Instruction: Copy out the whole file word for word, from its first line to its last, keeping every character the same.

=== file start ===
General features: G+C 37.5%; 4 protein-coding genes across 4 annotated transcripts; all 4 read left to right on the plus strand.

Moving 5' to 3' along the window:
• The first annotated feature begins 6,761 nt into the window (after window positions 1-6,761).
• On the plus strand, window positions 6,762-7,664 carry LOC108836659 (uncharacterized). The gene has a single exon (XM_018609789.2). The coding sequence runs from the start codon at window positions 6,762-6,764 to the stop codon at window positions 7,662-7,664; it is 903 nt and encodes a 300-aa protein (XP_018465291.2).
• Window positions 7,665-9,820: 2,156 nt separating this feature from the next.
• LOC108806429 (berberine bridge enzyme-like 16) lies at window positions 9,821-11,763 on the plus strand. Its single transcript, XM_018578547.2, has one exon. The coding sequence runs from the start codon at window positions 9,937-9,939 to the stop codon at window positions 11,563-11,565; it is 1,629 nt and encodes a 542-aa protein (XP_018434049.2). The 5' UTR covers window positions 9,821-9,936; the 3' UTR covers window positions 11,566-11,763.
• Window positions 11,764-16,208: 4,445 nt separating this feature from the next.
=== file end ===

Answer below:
General features: G+C 37.5%; 4 protein-coding genes across 4 annotated transcripts; all 4 read left to right on the plus strand.

Moving 5' to 3' along the window:
• The first annotated feature begins 6,761 nt into the window (after window positions 1-6,761).
• On the plus strand, window positions 6,762-7,664 carry LOC108836659 (uncharacterized). The gene has a single exon (XM_018609789.2). The coding sequence runs from the start codon at window positions 6,762-6,764 to the stop codon at window positions 7,662-7,664; it is 903 nt and encodes a 300-aa protein (XP_018465291.2).
• Window positions 7,665-9,820: 2,156 nt separating this feature from the next.
• LOC108806429 (berberine bridge enzyme-like 16) lies at window positions 9,821-11,763 on the plus strand. Its single transcript, XM_018578547.2, has one exon. The coding sequence runs from the start codon at window positions 9,937-9,939 to the stop codon at window positions 11,563-11,565; it is 1,629 nt and encodes a 542-aa protein (XP_018434049.2). The 5' UTR covers window positions 9,821-9,936; the 3' UTR covers window positions 11,566-11,763.
• Window positions 11,764-16,208: 4,445 nt separating this feature from the next.